/ 11 May 2023

There will be an inquiry into US claims of SA arming Russia, says Ramaphosa

Putin Ramaphosa
President Cyril Ramaphosa and Russian President Vladimir Putin. (Mikhail Svetlov/Getty Images)

President Cyril Ramaphosa is facing his toughest diplomatic crisis since he assumed office following allegations levelled by the US ambassador to South Africa, Reuben Brigety, that the country is supplying arms and ammunition to Russia

If true, the allegations would signal to the west that the Ramaphosa-led government had veered from its oft stated “non-aligned stance” on the Russia-Ukraine war. 

During a sit down with the media on Thursday, the US ambassador made explosive claims that weapons were loaded onto the US sanctioned Russian cargo vessel known as Lady R, when docked at the Simon’s Town naval base between 6 and 8 December last year. 

Brigety said Washington was “confident” that weapons and ammunition were loaded onto Lady R before it returned to Russia. 

He said that arming the Russians was “extremely serious”, that the issue was not resolved, and that the country should put into practice its non-aligned stance. 

Brigety said that the US recognised South Africa’s right to diplomatic relations, but that Washington’s concern was actions that deviated from non-alignment, particularly in areas of conflict. 

The US was in support of countries making sovereign decisions, he said, and remained open to continuous dialogue with the government “on all matters of geopolitics, precisely because we believe South Africa is such an important partner, not only bilaterally with us, but in the global international system”.  

Responding to Brigety in a statement late on Thursday, Ramaphosa’s office said that his remarks undermined the spirit of cooperation and partnership that characterised the recent engagements between US government officials and a South African official delegation led by National Security Special Advisor to the president, Dr Sydney Mufamadi.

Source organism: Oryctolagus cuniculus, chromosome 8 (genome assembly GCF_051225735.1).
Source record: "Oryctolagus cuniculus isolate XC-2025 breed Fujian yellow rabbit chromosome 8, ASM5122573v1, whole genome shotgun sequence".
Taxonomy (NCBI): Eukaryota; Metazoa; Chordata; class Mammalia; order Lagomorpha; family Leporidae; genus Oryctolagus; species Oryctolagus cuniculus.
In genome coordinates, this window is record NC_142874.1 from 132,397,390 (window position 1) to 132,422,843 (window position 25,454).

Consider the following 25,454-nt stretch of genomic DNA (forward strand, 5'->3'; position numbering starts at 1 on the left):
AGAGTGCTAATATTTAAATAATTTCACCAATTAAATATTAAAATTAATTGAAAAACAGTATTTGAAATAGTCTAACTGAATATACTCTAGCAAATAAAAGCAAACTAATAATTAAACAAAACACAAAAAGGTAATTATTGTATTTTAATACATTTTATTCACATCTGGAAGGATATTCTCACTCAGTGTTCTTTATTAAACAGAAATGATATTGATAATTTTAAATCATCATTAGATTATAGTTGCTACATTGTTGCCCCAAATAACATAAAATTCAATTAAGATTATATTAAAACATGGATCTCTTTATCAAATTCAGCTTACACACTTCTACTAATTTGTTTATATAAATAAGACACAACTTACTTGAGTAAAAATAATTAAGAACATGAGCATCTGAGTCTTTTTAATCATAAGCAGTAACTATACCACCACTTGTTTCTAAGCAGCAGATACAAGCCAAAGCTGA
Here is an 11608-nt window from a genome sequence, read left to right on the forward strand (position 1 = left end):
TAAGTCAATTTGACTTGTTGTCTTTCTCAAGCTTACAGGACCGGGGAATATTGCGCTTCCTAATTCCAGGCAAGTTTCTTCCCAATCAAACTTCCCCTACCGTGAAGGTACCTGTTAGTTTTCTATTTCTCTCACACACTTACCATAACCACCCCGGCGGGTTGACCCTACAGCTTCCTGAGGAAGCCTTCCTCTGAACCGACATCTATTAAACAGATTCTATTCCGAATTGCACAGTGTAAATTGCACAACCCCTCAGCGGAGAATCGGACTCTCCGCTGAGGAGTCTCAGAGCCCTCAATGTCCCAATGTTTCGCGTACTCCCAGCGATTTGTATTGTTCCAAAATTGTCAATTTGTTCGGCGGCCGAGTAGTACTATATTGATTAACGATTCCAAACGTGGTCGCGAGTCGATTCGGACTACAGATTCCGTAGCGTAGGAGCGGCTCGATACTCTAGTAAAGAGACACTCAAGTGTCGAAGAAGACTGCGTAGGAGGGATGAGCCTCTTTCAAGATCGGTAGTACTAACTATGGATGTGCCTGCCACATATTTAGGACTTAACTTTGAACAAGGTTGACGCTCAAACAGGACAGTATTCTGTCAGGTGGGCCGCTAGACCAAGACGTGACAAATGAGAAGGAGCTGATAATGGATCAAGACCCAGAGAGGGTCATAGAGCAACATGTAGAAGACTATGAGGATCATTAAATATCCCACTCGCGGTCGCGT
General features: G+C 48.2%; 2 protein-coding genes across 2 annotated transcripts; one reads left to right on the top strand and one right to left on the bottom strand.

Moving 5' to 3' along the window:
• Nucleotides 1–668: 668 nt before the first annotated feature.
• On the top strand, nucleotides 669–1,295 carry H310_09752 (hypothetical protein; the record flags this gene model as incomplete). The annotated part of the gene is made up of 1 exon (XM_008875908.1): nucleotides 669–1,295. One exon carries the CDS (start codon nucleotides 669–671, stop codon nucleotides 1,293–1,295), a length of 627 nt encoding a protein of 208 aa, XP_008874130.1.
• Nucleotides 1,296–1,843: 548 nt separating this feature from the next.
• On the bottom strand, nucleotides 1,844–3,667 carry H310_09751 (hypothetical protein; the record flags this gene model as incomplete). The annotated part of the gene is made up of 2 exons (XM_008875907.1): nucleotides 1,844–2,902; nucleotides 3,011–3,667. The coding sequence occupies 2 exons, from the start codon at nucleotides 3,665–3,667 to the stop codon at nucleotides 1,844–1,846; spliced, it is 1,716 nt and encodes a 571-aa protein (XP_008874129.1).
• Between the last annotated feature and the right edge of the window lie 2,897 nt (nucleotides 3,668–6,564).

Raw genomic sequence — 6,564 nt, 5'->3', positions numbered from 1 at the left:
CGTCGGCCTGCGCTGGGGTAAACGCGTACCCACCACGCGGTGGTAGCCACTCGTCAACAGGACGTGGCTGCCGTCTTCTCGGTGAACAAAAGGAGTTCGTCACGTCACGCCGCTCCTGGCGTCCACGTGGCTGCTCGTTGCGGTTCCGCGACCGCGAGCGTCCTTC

“It is public knowledge that a Russian vessel known as Lady R docked in South Africa. Allegations have since been made about the purpose of the voyage. While no evidence has been provided to date to support these allegations, the government has undertaken to institute an independent enquiry to be led by a retired judge. 

“In recent engagements between the South African delegation and US officials, the Lady R matter was discussed and there was agreement that an investigation will be allowed to run its course and that the US intelligence services will provide whatever evidence is in their possession.”

Brigety noted that since arriving in South Africa, he had repeatedly tried to open dialogue with the ANC, adding that the governing party had only recently responded to the US’s repeated enquiries. 

He said Washington “cannot understand” the hostility from the ANC towards the United States, “given the openness and unprecedented generosity we provide South Africa to our market, which we have done for nearly a quarter of a century”. 

While US-South Africa relations were strained, Brigety said he could not foresee “under any circumstances the United States downgrading or decreasing its political engagement” with the government of South Africa. 

He said that Washington was clear in expressing the seriousness of its concerns to Pretoria.

The tensions play out as South Africa grapples with Russian president Vladimir Putin attending the Brics summit in Durban in August, despite a warrant for his arrest being issued by the International Criminal Court. South Africa is a full member of the court and is obliged to arrest Putin for alleged war crimes. 

Brigety said Washington could not understand why the government would not “publicly commit” to the obligation it has under the Rome Statute.